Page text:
My first target was the Northern Pintail spending the winter on the Rideau River in Manotick. On the way I stopped by Rushmore Road, where I encountered two Horned Larks – one of which was singing – and about two dozen Snow Buntings. There were no birds at the Moodie Drive quarry, and only the usual suspects along Trail Road. I checked the informal feeder area at the dump to see what was around, but the tree beneath which people used to scatter seed had been chopped down. A single Blue Jay was the only bird around.
On Sunday, September 4th I planned to go birding with Bob, Chris, and Mike along the Ottawa River. First, however, I stopped for a quick walk at Sarsaparilla Trail to see if any migrants had shown up here yet. This trail in the heart of Stony Swamp is not a migrant trap by any stretch of the imagination, but some interesting birds have turned up there over the years and it’s always worth a quick check. This proved to be the case when, at the boardwalk overlooking the marsh, a Great Blue Heron flew up out of the reeds at the end of the platform. A second bird, much smaller, quickly followed, and with its long bill, long neck, and beautiful warm golden-brown colours I immediately recognized it as a Least Bittern! It flew only a couple of feet into the reeds but quickly disappeared from view. This was a fantastic but completely unexpected moment, for I have never seen a Least Bittern before and wasn’t expecting to find one here of all places!
By the end of August, Hurdman is still a better place for bugs than birds, although even butterfly and dragonfly species are beginning to decrease. I haven’t seen many of either, with Eastern Tailed Blues, Cabbage Whites, Common Ringlets, and Northern Crescents being the only butterflies I’ve noticed in the second half of the month. The only notable dragonflies I’ve seen are Common Pondhawk and Shadow Darner, two species which aren’t very common in this area. There are still Eastern Forktails and Powdered Dancers around, too, but the skimmers seem to have all vanished.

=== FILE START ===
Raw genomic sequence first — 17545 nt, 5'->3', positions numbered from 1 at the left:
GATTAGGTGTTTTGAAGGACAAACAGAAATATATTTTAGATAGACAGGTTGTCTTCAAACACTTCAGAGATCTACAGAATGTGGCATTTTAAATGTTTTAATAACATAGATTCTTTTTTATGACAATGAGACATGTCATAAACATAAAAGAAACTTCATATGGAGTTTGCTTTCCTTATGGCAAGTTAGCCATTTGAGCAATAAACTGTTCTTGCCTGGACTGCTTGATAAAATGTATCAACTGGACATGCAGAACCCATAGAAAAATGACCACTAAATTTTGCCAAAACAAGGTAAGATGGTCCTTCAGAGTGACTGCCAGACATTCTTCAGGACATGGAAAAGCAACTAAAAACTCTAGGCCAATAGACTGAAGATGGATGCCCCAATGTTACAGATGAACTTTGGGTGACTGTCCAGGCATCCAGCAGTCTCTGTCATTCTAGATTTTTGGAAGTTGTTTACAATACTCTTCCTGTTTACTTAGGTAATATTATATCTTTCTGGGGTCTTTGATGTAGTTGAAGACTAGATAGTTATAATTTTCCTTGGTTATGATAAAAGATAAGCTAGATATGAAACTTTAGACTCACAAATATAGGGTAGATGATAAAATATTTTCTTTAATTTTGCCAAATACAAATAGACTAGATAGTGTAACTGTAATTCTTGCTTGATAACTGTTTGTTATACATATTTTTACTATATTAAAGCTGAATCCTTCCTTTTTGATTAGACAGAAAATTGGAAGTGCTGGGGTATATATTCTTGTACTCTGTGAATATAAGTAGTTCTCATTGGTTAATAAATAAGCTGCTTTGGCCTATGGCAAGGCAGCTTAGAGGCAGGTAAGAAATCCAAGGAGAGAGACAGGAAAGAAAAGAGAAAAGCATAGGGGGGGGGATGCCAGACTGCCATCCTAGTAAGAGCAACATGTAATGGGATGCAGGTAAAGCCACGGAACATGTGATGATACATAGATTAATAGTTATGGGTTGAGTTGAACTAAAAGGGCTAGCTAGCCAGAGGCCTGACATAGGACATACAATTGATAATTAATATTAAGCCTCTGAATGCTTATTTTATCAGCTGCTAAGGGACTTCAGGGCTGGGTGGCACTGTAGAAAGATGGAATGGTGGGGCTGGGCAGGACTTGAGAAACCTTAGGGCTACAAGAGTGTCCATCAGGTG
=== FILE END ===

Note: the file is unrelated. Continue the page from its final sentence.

When the birds are quiet – as they are this time of year, keeping their heads down and trying to keep their offspring alive long enough to learn how to fly – the insects are at their most abundant. Because adult insects generally have a short lifespan, the window of opportunity to see many species is relatively small. June is a great time to see a wide variety of butterflies and dragonflies and to look for the more colourful, interesting, or strange-looking bugs. Although Hurdman hasn’t been a great place for butterflies this year, it is a spot where I can easily lose a whole lunch hour in just a small area, investigating clumps of flowers for insect life. These are some of the insects I’ve seen on my outings in mid-June.